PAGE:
Our research identifies the political reason that estate taxes, and taxes in general, became more progressive in countries that mobilized for war. Proponents of progressive taxation made a clear case that if the broad population was to sacrifice for the war effort, then on grounds of fairness the wealthy should make a financial sacrifice to pay for the war. During World War I this came to be known as “the conscription of wealth,” a turn of phrase arguably as impressive as “death tax,” in contemporary debates. Likewise, during World War II, President Franklin D. Roosevelt and American labor unions made use of the term “equality of sacrifice” to call for heavier taxes on the wealthy. Since war debts continued after each war’s end, these two terms retained their salience even after conflict had ceased.

A striking illustration of our fairness argument can be gleaned by using the Google Ngram Viewer. This allows users to scour the archive of full-text searchable historical documents to see the frequency of specific phrases. Since John Stuart Mill’s use of the term in 1848, “equality of sacrifice” has been one proposed criterion for judging whether a tax system is fair. By the late 19th century, many economists argued that equality of sacrifice could be assured only if the wealthy were taxed more heavily than the rest. Each dollar in taxes represented a smaller sacrifice for the rich than for the poor. Nevertheless, the Ngram’s evidence shows that “equality of sacrifice” gained real salience only with the advent of the First World War, seven decades after the term’s introduction.

Wartime experiences helped to reshape societal beliefs about a fair tax system. As a result, top rates increased significantly, and the estate tax for the first time had an impact on the distribution of wealth in American society. In their work on wealth inequality over time in the United States, the economists Wojciech Kopczuk and Emmanuel Saez suggest that the 77 percent top marginal estate-tax rate that prevailed after World War II helped ensure that the share of wealth owned by those at the top of the social ladder did not return to its prewar highs. However, given the fairly high exemption levels and rate thresholds, the effect of the estate tax was felt mainly by those with the very largest fortunes, and not by the merely well-to-do. This was fitting, since wartime calls for equality of sacrifice had focused above all on the very largest fortunes.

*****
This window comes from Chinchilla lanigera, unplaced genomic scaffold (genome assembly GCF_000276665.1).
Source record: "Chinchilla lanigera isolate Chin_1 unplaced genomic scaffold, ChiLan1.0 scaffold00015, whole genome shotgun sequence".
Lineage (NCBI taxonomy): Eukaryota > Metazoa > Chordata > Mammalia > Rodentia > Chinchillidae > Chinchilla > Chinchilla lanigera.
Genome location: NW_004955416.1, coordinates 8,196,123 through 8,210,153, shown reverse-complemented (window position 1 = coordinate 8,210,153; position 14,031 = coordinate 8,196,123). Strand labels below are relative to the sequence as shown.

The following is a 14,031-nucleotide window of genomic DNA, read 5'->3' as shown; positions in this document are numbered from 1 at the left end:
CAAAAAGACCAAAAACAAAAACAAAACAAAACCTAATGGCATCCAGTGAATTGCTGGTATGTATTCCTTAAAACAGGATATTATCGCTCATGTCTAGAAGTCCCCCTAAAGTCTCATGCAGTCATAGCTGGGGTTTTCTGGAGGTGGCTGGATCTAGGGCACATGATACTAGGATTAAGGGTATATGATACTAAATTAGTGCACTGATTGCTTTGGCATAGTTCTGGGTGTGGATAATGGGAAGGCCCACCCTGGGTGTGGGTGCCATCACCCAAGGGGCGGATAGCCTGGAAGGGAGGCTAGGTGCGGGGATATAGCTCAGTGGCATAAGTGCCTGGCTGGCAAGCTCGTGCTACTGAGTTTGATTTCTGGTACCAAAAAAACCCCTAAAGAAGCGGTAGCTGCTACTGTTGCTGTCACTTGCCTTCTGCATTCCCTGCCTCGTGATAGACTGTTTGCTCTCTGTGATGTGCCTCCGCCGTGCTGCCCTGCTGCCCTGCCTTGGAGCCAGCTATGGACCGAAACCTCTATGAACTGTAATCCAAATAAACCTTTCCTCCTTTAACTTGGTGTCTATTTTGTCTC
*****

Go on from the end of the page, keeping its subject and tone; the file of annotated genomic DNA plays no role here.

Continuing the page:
While reference to the term “equality of sacrifice” remained frequent for a time after World War II, its use nonetheless fell into steady decline as the wartime context receded. In step with this shift, since the 1970s there has been a parallel movement away from heavy estate taxation, both in the United States and in other countries that mobilized heavily for the two world wars. Outside a wartime context, arguments that estate tax rates must remain high in order to prevent undue concentration of wealth have failed to carry the day. Some countries that took part in the war, like Canada, Australia and New Zealand, have abolished estate taxes outright. Today, with a 40 percent top estate-tax rate, the United States is actually something of an outlier. Among the other 18 countries in our study, the average top marginal rate of inheritance taxation in 2011, the most recent year for which we have comparative data, was only 18.4 percent (counting those without a tax as having a rate of zero).

The question for supporters of the federal estate tax, and for proponents of progressive taxation more generally, is how the downward trend in estate taxation might be stopped. As the United States shifts to fighting wars with precision weapons and a relatively small volunteer Army, the argument that taxation of the rich is necessary in wartime to ensure equal sacrifice will no longer be convincing. How can one ask the wealthy to sacrifice for war when much of the rest of the population isn’t really sacrificing either?

We believe that the future of the federal estate tax will instead depend on its advocates’ showing that it is needed to ensure shared sacrifice of a new kind in an era of more limited wars. The same can be said for progressive taxation in general. Advocates of progressive taxation cannot assume that rising inequality will create irresistible pressure for higher taxes on inherited wealth. They will need to construct a compelling narrative of shared sacrifice, but shared sacrifice for what?

Our research shows that a narrative like this cannot be constructed out of thin air. It instead requires dramatic external events providing proponents of progressive taxation with a way to recast the debate. It is always possible that economic crisis could constitute such a new event. Absent a new narrative of this sort, we expect a continued, long-run trend toward lower taxation of the rich, and as part of this, lower taxation of estates. This also implies either that federal revenues will not rise — or if they do, then new revenues will most likely come from nonprogressive sources like a national sales tax. In short, the survival of the estate tax, and of progressive taxation as we have known it, may only be temporary.

Kenneth F. Scheve Jr. is a professor of political science at Stanford University. David Stasavage, a professor of politics at New York University, is the author of “States of Credit: Size, Power, and the Development of European Polities.